The system does not allocate an interrupt vector for each of those, instead in MS-DOS you allocated an interrupt to one, some systems required to be alone on that interrupt but others could accept that they shared the interrupt with other systems. Early sound cards was notorious for not being willing to share their interrupt with others - what was worse was that they used interrupt 5 which is the same as the 'print screen' interrupt as defined by MS-DOS. When you wanted to 'print screen', you issued an interrupt 5 and that would cause MS-DOS to print screen. However, installing a sound card might end up using that interrupt for its own purposes and the result was that print screen feature got in trouble.

Even worse was if it collided with some other hardware that also wanted to use the same interrupt and one or both of them insisted on being alone. That typically caused 'hardware conflict'.

The end result is that if you want to catch the keyboard you figure out which interrupt the keyboard uses to catch the computer's attention and then uses setup_interrupt(x,func) with x being that interrupt code and func being the function above with 'blah blah blah' being code to read the keyboard codes.

After you've done your job you need to terminate your function. what exactly that means depends on what you have done and what you plan should happen next.

If you - contrary to my assumptions - did everything that there was to do to service that interrupt and so you didn't want any other code to do anything. Then you simply return. However, you cannot do a 'return' from the function. A return would be a near or far ret instruction. A near instruction assume that you only have the return address on the stack, a far return assume you only have return address and return segment on stack. However, for interrupts you have saved EFLAGS, return segment and return address on stack and that calls for an 'return from interrupt' instruction or iret:

__asm {
   iret
}

will do a proper return in this case.

However, if you did what I assume you did - and only had a hook and did some processing of the interrupt and then want to let the regular old function continue, you don't even do that, in this case you just do a jump to the regular interrupt function. The stack will still return to whatever the cpu did when your interrupt code was called and so when that function do an iret it will return to your caller. In this case you do:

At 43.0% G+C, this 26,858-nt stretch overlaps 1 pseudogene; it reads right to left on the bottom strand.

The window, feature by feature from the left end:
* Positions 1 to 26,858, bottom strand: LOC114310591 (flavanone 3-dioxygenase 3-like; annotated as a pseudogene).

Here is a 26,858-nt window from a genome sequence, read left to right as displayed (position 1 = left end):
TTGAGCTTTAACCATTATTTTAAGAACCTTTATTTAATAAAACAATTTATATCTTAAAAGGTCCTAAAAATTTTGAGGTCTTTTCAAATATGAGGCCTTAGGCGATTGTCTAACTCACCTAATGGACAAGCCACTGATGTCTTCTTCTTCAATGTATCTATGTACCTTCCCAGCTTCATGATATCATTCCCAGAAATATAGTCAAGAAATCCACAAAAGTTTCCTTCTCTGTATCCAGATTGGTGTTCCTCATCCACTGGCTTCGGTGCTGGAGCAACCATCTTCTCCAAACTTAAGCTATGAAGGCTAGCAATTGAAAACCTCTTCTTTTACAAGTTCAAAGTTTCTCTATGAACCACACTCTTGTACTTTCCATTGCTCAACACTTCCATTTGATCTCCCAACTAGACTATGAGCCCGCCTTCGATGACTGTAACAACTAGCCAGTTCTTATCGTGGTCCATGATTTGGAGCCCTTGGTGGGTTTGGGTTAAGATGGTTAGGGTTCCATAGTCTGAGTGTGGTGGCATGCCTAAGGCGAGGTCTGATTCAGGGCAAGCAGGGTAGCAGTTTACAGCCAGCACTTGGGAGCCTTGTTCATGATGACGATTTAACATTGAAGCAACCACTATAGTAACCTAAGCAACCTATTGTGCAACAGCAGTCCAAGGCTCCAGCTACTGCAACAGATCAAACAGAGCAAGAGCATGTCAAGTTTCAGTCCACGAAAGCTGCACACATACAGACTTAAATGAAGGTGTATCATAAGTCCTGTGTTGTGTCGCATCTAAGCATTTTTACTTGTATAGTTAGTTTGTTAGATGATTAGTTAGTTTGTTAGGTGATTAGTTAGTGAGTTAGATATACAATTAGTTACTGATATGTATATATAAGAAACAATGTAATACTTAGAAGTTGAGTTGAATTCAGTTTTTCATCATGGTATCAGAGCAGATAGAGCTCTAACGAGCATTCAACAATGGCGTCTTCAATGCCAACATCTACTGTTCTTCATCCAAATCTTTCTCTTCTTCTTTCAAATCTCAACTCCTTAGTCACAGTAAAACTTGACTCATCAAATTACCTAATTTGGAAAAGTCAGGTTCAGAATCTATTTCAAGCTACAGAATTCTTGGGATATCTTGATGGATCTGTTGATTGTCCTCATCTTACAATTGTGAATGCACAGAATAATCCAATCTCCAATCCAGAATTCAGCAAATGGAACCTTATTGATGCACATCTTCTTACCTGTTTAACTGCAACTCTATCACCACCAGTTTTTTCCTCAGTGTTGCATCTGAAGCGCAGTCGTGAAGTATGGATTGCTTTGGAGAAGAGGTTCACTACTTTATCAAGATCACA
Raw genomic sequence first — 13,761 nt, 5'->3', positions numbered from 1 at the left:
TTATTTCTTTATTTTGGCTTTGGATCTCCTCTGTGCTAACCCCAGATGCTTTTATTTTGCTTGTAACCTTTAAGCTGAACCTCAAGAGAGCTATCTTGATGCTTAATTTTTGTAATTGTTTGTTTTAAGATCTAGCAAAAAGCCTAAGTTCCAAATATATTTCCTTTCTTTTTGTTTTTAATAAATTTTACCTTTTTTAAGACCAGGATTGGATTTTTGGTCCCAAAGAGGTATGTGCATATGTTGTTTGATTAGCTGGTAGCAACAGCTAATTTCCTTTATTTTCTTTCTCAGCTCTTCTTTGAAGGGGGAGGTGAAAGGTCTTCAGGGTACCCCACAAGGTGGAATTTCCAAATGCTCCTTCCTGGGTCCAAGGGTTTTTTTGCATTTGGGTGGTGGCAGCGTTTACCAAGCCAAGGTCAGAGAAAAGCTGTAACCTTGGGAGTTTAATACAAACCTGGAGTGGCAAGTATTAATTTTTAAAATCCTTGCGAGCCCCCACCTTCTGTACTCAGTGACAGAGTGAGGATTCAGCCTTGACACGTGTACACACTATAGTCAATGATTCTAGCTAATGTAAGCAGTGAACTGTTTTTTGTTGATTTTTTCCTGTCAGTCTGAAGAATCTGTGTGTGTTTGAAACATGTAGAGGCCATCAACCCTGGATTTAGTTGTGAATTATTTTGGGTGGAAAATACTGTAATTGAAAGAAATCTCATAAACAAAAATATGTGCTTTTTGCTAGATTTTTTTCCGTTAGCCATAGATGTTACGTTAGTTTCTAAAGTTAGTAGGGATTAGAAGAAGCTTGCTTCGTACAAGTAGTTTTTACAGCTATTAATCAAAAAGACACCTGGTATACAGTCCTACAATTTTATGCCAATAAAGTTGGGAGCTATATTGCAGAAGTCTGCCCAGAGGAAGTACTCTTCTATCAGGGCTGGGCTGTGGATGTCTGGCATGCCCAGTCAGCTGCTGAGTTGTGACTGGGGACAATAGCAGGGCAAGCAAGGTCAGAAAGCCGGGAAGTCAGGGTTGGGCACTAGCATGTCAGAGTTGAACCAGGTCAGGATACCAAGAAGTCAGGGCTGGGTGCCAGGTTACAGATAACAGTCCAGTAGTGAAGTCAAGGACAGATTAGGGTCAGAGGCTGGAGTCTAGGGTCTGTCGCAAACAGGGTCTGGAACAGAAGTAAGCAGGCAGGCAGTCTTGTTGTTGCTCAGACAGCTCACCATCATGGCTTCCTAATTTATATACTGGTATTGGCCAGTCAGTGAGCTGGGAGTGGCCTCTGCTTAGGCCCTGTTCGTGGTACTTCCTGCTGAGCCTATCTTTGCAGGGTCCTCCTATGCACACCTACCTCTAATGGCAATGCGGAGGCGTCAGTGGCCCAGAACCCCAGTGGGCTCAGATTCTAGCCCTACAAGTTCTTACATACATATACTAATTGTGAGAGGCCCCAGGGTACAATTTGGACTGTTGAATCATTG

__asm {
      jmp addr
  }

where 'addr' is the addr variable where you saved the old interrupt with get_interrupt.

When your program is about to exit and you want to reinstall the old interrupt handler you must remember to do a:

set_interrupt(x,addr);

to restore the interrupt to what it was before your program messed with it.

You can install several interrupt handlers as long as you restore each of them before you exit and as long as you save each of them in an appropriate place.

Disk monitor programs typically does that so that they can hook themselves on both 0x21 (MS-DOS system calls that access disk), 0x25/0x26 (disk read/write using MS-DOS low level) or 0x13 (BIOS disk access).

As I said, it is many years since I did this kind of things so it is possible I remember wrong here and there, in particular when talking about specific registers or values, but if you do some research you will find it easily enough. It is all well documented both by Microsoft as well as others, it is possible that you can't find the documentation at microsoft's web site any more but it sure is available elsewhere.

Hope this is of help.

Alf
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Author Comment

by:Cypher19
ID: 8166742
@.@ Wow, thanks for the help salte!!
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LVL 12

Expert Comment

by:Salte
ID: 8166933
One thing, if you want to jump to the function it is possible that a simple

__asm {
   jmp addr
}

isn't good. It might try to jump to the data location where the address is stored instead of considering that address to be a pointer and jump to the location indicated by it. Try:

__asm {
   jmp [addr]
}

if the first one doesn't work, you want an indirect jump.

possibly also specify that it is a far jump:

__asm {
   jmp far ptr [addr]
}

Alf
0